• Increasing farm subsidies by increasing price guarantees will benefit fewer than 6,000 farmers.  
  • Only 30% of farmers grow covered commodities eligible for subsidies, and just 1.3% of farmers grow peanuts, rice, and cotton (in predominantly Southern states), which are crops that would benefit most from reference price increases.  

This is unequal access! Here’s the real discourse though: With no new funding for this farm bill cycle, where would money for increased reference prices come from? Conservation programs! Specifically, money would be pulled from the major influx of Inflation Reduction Act (IRA) funding that has supported many farmers in our network to get the grants they need to establish climate-smart practices on their farms.  

Last year I applied for an EQIP grant, I specifically needed help with high tunnels. I have been struggling as a beginning farmer not having one to be able to store and start crops. This also supported some soil erosion rehabilitation work. Initially, I got denied funding even though I checked a lot of boxes. Late in the summer (2023) I was able to get funding just because of a kick of IRA funding coming through. I wouldn’t have gotten my grant approved without the IRA funding. Don’t take away the funding from the NRCS.

Henry Peller, produce farmer in Roseville, Ohio

A Safety Net for All Farmers

We need to reframe how these farm safety net programs are looked at. If some programs work for some people, they should continue to do so. However, they should be accessible to all other farmers. Reforms in subsidy programs could level the playing field, save money, and reduce dependence on these programs by instilling conservation practices that boost farm resilience.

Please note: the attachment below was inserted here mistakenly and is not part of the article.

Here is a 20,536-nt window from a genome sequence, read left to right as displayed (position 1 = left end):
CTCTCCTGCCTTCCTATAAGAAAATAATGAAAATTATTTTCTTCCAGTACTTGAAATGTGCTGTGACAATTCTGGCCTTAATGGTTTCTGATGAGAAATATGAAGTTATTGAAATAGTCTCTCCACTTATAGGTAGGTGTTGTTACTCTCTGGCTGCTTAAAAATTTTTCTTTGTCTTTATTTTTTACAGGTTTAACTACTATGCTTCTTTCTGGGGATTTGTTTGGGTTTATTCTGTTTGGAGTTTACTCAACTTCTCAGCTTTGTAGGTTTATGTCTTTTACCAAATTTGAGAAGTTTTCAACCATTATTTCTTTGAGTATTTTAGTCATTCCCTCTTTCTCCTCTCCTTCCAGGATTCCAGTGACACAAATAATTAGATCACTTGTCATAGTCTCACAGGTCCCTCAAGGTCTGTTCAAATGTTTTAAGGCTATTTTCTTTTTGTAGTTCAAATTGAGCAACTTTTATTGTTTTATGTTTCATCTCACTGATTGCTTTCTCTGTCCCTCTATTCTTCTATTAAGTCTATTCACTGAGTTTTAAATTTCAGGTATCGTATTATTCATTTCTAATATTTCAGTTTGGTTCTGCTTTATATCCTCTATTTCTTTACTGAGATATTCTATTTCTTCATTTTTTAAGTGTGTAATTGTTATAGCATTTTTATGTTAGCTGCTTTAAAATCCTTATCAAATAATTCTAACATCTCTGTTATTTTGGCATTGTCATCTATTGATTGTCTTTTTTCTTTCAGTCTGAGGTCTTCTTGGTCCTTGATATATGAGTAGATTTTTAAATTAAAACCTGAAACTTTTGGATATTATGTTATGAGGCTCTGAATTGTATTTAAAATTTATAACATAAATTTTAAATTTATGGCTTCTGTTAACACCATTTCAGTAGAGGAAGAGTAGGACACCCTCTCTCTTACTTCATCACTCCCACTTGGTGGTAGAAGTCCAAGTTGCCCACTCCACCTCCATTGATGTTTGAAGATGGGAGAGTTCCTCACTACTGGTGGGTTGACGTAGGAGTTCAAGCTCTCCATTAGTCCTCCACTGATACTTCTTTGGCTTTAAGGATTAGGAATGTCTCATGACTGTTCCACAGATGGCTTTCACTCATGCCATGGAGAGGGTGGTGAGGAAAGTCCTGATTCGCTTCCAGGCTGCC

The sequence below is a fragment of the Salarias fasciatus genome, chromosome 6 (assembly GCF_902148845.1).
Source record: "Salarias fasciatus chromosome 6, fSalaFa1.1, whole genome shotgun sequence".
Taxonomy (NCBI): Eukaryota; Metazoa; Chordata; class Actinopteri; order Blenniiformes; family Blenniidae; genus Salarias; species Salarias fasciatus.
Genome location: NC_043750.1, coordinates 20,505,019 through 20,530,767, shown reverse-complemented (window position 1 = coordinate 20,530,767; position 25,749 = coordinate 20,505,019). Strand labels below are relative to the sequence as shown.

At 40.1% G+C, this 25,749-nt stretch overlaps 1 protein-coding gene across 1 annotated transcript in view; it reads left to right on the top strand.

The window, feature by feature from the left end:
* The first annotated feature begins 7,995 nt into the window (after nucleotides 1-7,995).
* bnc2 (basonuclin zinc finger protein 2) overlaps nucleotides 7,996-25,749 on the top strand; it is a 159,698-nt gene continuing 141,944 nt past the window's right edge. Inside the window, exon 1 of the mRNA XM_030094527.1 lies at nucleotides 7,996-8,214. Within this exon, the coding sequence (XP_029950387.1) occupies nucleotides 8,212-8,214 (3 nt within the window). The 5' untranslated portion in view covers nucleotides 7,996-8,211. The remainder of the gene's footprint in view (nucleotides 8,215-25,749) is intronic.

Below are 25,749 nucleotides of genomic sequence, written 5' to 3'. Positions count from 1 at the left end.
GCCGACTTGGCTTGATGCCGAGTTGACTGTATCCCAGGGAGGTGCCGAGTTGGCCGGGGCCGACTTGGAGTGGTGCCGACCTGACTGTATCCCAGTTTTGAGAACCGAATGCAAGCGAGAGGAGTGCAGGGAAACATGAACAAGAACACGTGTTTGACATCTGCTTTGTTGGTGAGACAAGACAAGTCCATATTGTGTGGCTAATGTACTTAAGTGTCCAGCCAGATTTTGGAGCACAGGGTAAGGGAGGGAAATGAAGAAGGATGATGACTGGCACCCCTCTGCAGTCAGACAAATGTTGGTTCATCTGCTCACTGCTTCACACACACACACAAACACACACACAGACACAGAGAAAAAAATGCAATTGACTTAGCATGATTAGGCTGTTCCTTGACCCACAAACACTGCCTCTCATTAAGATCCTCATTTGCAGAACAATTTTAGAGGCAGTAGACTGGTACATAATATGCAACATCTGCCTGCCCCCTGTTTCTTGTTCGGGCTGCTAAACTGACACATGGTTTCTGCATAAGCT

“We’ve never used crop insurance… It seems like on our scale, it’s probably more paperwork than it’s really worth the payout. It just felt like a program that wasn’t built for farms like us… On our farm, the case is really that diversification is an insurance policy.”

Sasha Miller, Purplebrown Farmstead

Many farmers in our network say they use diversification of crops to protect their incomes. Some also rely on receiving those climate-focused dollars to establish practices on their farm that help to mitigate drainage, capture water, and extend their growing season so that they can more reliably produce each year and reduce their risk of losing crops.  

Learn More

We are so thankful for our friends at the National Sustainable Agriculture Coalition who recently released Unsustainable: State of the Farm Safety Net 2024, a report that directly looks into these numbers and offers recommendations for remediating these programs through the next farm bill. Through subsidy reforms to level the playing field, investing in climate funding to reduce dependence on subsidies, and most importantly uplifting farmer stories and diverse needs, we can achieve a farm safety net that is not “one size fits all.”  

Sustainable food producers and advocates and the urban and rural communities they serve should be prioritized by those in power. The work of our policy team is to specifically combat mainstream agriculture narratives. By developing relationships with government agencies and providing opportunities for farmers to voice their needs and concerns, we get closer to the farming system we need. Our team is here as a resource as those who communicate with farmers every day. We want to build relationships with those in power to uplift the voices of farming communities on the ground.